Using Nanoparticles to Successfully Deliver Stem Cells


Getting healthy cells to a damaged tissue might be much easier than previously thought if a new cell delivery technology pans out. A recent report in the American Chemical Society’s journal “Langmuir” described a technique for delivering normal cells to a diseased tissue that makes use of a simple magnetic effect.

Rawil Fakhrullin and colleagues explain that the goal of cell therapy is to replace damaged or diseased cells in the human body with normal cells or cultured stem cells. In order to do this, physicians need techniques that can target these cells to diseased organs or tissues. A technique called “superparamagnetic iron oxide nanoparticles” or SPIONS can be attached to therapeutic cells and help deliver them to the diseased site. Magnetic devices can move SPION-labeled cells to diseased areas of the body. Currently, the protocols for attaching SPIONs to therapeutic cells are difficult to use and may potentially damage the therapeutic cells. Thus, researchers set out to develop a better process for attaching SPIONs to human cells.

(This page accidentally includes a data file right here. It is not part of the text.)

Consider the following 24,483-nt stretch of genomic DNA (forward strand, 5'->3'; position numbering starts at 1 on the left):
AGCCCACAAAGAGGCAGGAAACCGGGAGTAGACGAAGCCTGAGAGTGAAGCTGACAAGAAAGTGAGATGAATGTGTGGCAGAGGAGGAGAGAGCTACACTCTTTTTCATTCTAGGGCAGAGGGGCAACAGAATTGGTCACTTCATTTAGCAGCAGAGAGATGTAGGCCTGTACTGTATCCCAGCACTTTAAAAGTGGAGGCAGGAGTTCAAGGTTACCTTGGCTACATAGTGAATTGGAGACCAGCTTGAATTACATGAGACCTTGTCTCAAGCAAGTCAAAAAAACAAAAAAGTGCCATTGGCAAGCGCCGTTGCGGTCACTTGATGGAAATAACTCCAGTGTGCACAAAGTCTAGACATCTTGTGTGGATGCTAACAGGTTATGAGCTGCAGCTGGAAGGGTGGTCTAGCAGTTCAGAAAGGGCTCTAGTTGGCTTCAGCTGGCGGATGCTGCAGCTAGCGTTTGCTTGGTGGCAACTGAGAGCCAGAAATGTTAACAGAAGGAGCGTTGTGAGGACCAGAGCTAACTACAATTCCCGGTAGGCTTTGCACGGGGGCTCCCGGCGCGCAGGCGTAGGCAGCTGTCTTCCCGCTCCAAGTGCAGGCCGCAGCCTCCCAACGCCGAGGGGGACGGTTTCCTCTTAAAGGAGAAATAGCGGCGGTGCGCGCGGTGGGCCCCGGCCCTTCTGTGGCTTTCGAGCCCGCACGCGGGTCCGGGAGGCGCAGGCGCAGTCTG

In their Langmuir paper, Fakhrullin and colleagues describe a new process for making “stabilized” SPIONs in the laboratory and successful attaching them to the surfaces of human cells without damaging them. They found that the SPIONs were not toxic to cells, and they moved in response to a magnet. Fakhrullin commented: “Our current results, as we believe, will inspire scientists to apply the simple and direct technique reported here in tissue engineering and cell-based therapies.” SPIONs might be the delivery method of the future for some stem cell-based regenerative therapies.

Published by

mburatov

Professor of Biochemistry at Spring Arbor University (SAU) in Spring Arbor, MI. Have been at SAU since 1999. Author of The Stem Cell Epistles. Before that I was a postdoctoral research fellow at the University of Pennsylvania in Philadelphia, PA (1997-1999), and Sussex University, Falmer, UK (1994-1997). I studied Cell and Developmental Biology at UC Irvine (PhD 1994), and Microbiology at UC Davis (MA 1986, BS 1984).

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